So to those who argue against gay marriage, I say this: it is Australian law, that same sex couples fall into the same category as defacto couples (people who chose not to marry), and have the same legal rights as married couples in terms of divorce and wills. A man and a man, or a woman and a woman, or a man who used to be a woman and a man – all have the same capacity to love as a man and a woman do. They also, by the grace of technology and science, have the ability to start a family, and by law, are able to spend the rest of their lives as a couple.

 

If it’s not obvious to you by now, let me put it like this: gay couples have the same rights, and can do all the same things as heterosexual couples. They can even go overseas and get married, it is just not recognized in Australia. So, if things between a homosexual and a heterosexual couple are really so identical, then why not simply give homosexual couples, the same piece of paper that you do to heterosexual couples, and let them say “I do”.

 

With Labor having secured a conscience vote  on the issue, but with Abbott refusing to budge on the topic, or allow his MP’s a conscience vote (fun facts: his sister is in a long term lesbian relationship, and his daughters made a public statement last year in support of gay marriage), let’s make marriage equality, a major point of discussion for all those sweating it out in Canberra in this election year of 2013.

It’s about time we all told Parliament, to get their gay pride on. 

What kind of person are you?

Martin Luther King Jnr once said “A man who wont die for something doesn’t deserve to live”.

 

Does that make the man prepared to die rather than not have his morning coffee, the same as the man who would die to protect his children? Does it make the man acting as a suicide bomber under the beliefs he holds, the same as the man who throws himself on a grenade to save his friend?

 

MLK Jnr wasn’t right in his comment, but nor was he wrong. We all admire the man prepared to die for his cause – we just don’t want that man to be us.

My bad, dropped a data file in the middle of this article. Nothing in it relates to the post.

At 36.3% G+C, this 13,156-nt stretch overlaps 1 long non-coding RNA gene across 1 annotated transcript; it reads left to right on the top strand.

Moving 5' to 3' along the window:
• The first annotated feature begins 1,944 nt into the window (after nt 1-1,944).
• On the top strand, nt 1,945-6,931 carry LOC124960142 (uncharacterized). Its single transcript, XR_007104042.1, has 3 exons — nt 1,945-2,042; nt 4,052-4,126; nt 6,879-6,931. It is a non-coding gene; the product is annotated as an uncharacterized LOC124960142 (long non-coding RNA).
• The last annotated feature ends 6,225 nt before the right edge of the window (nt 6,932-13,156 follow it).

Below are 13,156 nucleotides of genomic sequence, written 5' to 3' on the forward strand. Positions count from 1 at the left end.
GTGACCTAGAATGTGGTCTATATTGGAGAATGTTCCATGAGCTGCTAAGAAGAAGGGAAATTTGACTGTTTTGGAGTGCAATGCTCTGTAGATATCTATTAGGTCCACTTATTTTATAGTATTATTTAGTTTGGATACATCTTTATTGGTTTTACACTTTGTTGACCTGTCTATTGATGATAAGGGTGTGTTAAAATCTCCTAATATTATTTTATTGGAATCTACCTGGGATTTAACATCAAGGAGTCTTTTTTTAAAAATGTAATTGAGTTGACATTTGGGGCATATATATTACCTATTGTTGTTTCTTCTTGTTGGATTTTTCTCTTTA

So the relevant question is, what happens when it is us?

Do we step up the mark, or do we back away into a dark corner and hide?

Both are valid options. However when this idea is broadened, from the scope of dying for something, to making decisions in life, it starts to become a different question. When you change the lens you see it through, instead of the question looking like “what are you prepared to die for?”, the question could become something more like “what are you passionate about?”, “what do you think needs to change?”, “are you prepared to stand up for what you believe in?” The concept broadens even further, into the decisions you make in your everyday life, and what they say about who you really are as a person. And so the question is less, “what would you die for?”, and becomes “what’s the stuff you’re made up of?”

 

Personally, I think that quintessentially, it really narrows down to what kind of person you are. Are you the kind of person who goes back and complains that there’s too much froth in your ‘flat’ white? Are you the kind of person that signs a petition without really reading what it’s about? Are you the kind of person that think’s you’re well informed because you watch the new whilst making dinner? Are you the kind of person that seeks out injustice and aims to correct it? Are you the kind of person who actively wants to make the world a better place, or just someone who likes the idea of it as long as you don’t have to leave your comfort zone?

 

I’m just as human as everyone else and am guilty of a lot of those things. I sign the online petitions because I know I agree with the cause, but I don’t read it properly. I agree to the terms and conditions of things without looking at the page past locating the ‘yes’ button. I like to think that I’m informed because I read a variety of news sources from all over the world with different agendas – but how much does that mean I really know?

I walk and use public transport, I pick up liter and I advocate human rights, equality, justice, and just general kindness for other people, in my everyday life. But does that mean I’m making a difference?

 

Going back to the question, what kind of person you are – I don’t know.

I don’t know who I am and I don’t know who I want to be. I don’t know who I’m likely to become and I don’t know who I’ll never be.

What I do know, is that I’m the kind of person who takes their flat white with too much froth, with only a little grumble to myself, because there’s a voice in my head telling me that it doesn’t matter; that there are bigger battles to fight; bigger wars to win.

 

So my question to you is, are you prepared to fight with me?